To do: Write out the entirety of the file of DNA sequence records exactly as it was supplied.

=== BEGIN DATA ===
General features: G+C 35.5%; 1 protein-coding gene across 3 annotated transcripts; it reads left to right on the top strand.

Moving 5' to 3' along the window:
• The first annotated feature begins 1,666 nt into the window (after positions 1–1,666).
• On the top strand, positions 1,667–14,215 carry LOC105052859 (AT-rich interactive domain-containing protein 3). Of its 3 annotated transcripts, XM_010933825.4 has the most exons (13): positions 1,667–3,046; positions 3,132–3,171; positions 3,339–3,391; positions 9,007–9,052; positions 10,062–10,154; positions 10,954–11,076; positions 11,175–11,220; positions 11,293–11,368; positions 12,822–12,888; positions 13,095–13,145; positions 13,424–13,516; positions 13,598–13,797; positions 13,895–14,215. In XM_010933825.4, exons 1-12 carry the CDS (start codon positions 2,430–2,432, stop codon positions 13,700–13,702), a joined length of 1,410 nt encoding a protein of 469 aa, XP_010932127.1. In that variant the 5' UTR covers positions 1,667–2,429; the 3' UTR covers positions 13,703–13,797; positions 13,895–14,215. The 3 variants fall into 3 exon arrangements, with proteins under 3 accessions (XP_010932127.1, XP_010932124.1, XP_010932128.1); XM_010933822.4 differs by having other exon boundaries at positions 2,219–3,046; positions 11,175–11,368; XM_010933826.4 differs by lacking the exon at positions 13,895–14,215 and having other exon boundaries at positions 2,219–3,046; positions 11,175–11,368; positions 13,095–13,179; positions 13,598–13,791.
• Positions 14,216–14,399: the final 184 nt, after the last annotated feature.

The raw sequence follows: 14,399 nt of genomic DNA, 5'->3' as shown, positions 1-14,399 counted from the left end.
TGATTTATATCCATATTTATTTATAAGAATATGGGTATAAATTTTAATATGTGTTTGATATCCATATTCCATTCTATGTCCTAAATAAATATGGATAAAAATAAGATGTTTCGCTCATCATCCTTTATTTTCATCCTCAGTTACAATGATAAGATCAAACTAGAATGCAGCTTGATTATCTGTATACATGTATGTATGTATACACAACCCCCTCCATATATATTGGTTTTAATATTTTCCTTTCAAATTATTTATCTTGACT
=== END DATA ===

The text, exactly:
General features: G+C 35.5%; 1 protein-coding gene across 3 annotated transcripts; it reads left to right on the top strand.

Moving 5' to 3' along the window:
• The first annotated feature begins 1,666 nt into the window (after positions 1–1,666).
• On the top strand, positions 1,667–14,215 carry LOC105052859 (AT-rich interactive domain-containing protein 3). Of its 3 annotated transcripts, XM_010933825.4 has the most exons (13): positions 1,667–3,046; positions 3,132–3,171; positions 3,339–3,391; positions 9,007–9,052; positions 10,062–10,154; positions 10,954–11,076; positions 11,175–11,220; positions 11,293–11,368; positions 12,822–12,888; positions 13,095–13,145; positions 13,424–13,516; positions 13,598–13,797; positions 13,895–14,215. In XM_010933825.4, exons 1-12 carry the CDS (start codon positions 2,430–2,432, stop codon positions 13,700–13,702), a joined length of 1,410 nt encoding a protein of 469 aa, XP_010932127.1. In that variant the 5' UTR covers positions 1,667–2,429; the 3' UTR covers positions 13,703–13,797; positions 13,895–14,215. The 3 variants fall into 3 exon arrangements, with proteins under 3 accessions (XP_010932127.1, XP_010932124.1, XP_010932128.1); XM_010933822.4 differs by having other exon boundaries at positions 2,219–3,046; positions 11,175–11,368; XM_010933826.4 differs by lacking the exon at positions 13,895–14,215 and having other exon boundaries at positions 2,219–3,046; positions 11,175–11,368; positions 13,095–13,179; positions 13,598–13,791.
• Positions 14,216–14,399: the final 184 nt, after the last annotated feature.

The raw sequence follows: 14,399 nt of genomic DNA, 5'->3' as shown, positions 1-14,399 counted from the left end.
TGATTTATATCCATATTTATTTATAAGAATATGGGTATAAATTTTAATATGTGTTTGATATCCATATTCCATTCTATGTCCTAAATAAATATGGATAAAAATAAGATGTTTCGCTCATCATCCTTTATTTTCATCCTCAGTTACAATGATAAGATCAAACTAGAATGCAGCTTGATTATCTGTATACATGTATGTATGTATACACAACCCCCTCCATATATATTGGTTTTAATATTTTCCTTTCAAATTATTTATCTTGACT